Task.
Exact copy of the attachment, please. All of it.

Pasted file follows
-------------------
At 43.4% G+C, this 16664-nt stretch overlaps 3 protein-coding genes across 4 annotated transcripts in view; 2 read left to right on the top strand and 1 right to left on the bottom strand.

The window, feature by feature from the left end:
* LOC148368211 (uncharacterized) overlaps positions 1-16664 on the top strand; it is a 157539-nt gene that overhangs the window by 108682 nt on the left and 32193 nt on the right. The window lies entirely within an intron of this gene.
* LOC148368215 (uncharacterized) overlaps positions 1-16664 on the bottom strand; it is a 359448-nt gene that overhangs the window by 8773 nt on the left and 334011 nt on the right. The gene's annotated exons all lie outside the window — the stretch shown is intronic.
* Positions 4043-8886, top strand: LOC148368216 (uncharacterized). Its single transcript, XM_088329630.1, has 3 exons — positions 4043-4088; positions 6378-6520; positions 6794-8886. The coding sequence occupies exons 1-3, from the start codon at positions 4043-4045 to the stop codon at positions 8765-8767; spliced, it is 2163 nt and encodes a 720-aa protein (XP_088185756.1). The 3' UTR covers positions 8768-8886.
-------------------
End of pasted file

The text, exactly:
At 43.4% G+C, this 16664-nt stretch overlaps 3 protein-coding genes across 4 annotated transcripts in view; 2 read left to right on the top strand and 1 right to left on the bottom strand.

The window, feature by feature from the left end:
* LOC148368211 (uncharacterized) overlaps positions 1-16664 on the top strand; it is a 157539-nt gene that overhangs the window by 108682 nt on the left and 32193 nt on the right. The window lies entirely within an intron of this gene.
* LOC148368215 (uncharacterized) overlaps positions 1-16664 on the bottom strand; it is a 359448-nt gene that overhangs the window by 8773 nt on the left and 334011 nt on the right. The gene's annotated exons all lie outside the window — the stretch shown is intronic.
* Positions 4043-8886, top strand: LOC148368216 (uncharacterized). Its single transcript, XM_088329630.1, has 3 exons — positions 4043-4088; positions 6378-6520; positions 6794-8886. The coding sequence occupies exons 1-3, from the start codon at positions 4043-4045 to the stop codon at positions 8765-8767; spliced, it is 2163 nt and encodes a 720-aa protein (XP_088185756.1). The 3' UTR covers positions 8768-8886.